Developing pioneering technologies and making them attractive for industry: the Helmholtz Association is channelling more than €20 million from its Initiative and Networking Fund into helping scientists quickly move their projects from research to application.
Fifteen projects have been funded since the launch in 2011, and now independent assessors have recommended that a further three should receive support: a system that can produce high-precision maps, an effective process for generating heat in solar tower power plants, and an active pharmaceutical ingredient that could be used in the treatment of ischemia in the future.
The Helmholtz Association believes these three developments have huge potential for achieving successful commercial application and making a significant contribution to society.
We could soon be in a position to measure the world more accurately, use solar energy more effectively, and take a new approach to treating the effects of ischemia, an acute arterial disorder that restricts blood flow. Even after producing successful research, many projects often lack validation, i.e. evidence that their findings are of interest to industrial partners or that they can lead to a spin-off. In its current selection round, therefore, the Helmholtz Validation Fund is supporting another three pioneering projects to help them get their results to market. The three research projects, DriveMark, CentRec and RỌScue, are receiving a combined total of some €3 million in funding.
Funding to bring research to market
The road from scientific findings to a market-ready application is long. The Validation Fund provides scientists working at Helmholtz centres with support in the form of advice and financing during this initial phase. “This instrument allows us to push application-oriented research findings far enough for them to achieve an increase in value and become commercially viable,” says Rolf Zettl, managing director of the Helmholtz Association. He explains that there are various ways of proving that a project is ready for market. These include conducting tests to demonstrate its applicability, scaling up the production process, or delivering results from pre-clinical trials. The Helmholtz Validation Fund, says Zettl, is an important instrument for enabling the transfer of highly relevant technologies.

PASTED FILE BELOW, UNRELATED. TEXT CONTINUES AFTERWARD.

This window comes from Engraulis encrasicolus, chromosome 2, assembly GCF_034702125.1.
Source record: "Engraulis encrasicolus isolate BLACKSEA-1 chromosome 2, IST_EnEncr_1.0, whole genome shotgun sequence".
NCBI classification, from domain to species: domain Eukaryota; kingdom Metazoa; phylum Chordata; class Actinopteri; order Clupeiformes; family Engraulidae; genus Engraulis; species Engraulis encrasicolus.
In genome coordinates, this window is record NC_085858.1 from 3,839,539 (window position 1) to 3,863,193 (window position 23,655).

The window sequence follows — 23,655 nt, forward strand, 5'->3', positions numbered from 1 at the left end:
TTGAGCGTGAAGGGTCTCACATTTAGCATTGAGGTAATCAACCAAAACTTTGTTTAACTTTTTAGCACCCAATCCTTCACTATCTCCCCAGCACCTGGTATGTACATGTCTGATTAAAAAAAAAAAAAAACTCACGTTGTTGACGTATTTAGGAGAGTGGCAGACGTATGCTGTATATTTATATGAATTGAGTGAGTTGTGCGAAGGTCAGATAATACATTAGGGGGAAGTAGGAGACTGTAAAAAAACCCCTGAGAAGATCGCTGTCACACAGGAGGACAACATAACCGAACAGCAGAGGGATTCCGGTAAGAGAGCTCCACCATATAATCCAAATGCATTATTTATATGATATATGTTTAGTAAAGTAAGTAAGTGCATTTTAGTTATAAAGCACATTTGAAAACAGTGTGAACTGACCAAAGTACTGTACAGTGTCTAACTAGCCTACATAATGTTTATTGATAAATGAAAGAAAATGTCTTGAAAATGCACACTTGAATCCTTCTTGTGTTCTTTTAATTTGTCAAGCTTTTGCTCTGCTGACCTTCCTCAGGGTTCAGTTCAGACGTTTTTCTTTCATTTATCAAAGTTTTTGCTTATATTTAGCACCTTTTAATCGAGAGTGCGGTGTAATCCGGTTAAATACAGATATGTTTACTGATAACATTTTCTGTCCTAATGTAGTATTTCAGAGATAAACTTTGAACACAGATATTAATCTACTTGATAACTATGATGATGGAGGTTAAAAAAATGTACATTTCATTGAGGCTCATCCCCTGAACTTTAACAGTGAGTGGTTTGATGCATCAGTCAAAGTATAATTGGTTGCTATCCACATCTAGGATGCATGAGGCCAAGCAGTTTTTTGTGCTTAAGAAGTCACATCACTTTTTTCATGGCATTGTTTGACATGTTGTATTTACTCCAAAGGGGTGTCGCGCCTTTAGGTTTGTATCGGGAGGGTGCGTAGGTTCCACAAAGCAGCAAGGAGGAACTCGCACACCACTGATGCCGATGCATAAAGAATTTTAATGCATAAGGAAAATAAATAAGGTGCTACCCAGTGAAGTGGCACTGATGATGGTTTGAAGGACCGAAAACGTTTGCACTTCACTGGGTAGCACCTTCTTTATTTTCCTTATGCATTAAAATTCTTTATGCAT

Three very promising projects
DriveMark – A system that uses image and radar data to generate high-precision street maps and facilitate autonomous driving.
Hartmut Runge and his team from the German Aerospace Center are hoping their DriveMark system will vastly improve the way digital maps are produced. In addition to reducing the costs involved, the scientists also believe their solution will open up new possibilities for navigation that could revolutionise autonomous driving. Today, high-precision street maps that reflect the exact course of the road are considered crucial for autonomous driving, since every centimetre counts when a machine is in charge. However, producing coordinates that are accurate enough is currently an arduous task that has to be done site by site, on location and with the help of a special receiver. The DriveMark system is different in that it is highly automated and generates precise coordinates for large areas. It is based on a technology for correcting disturbances that atmospheric and environmental effects can cause to radar satellite signals.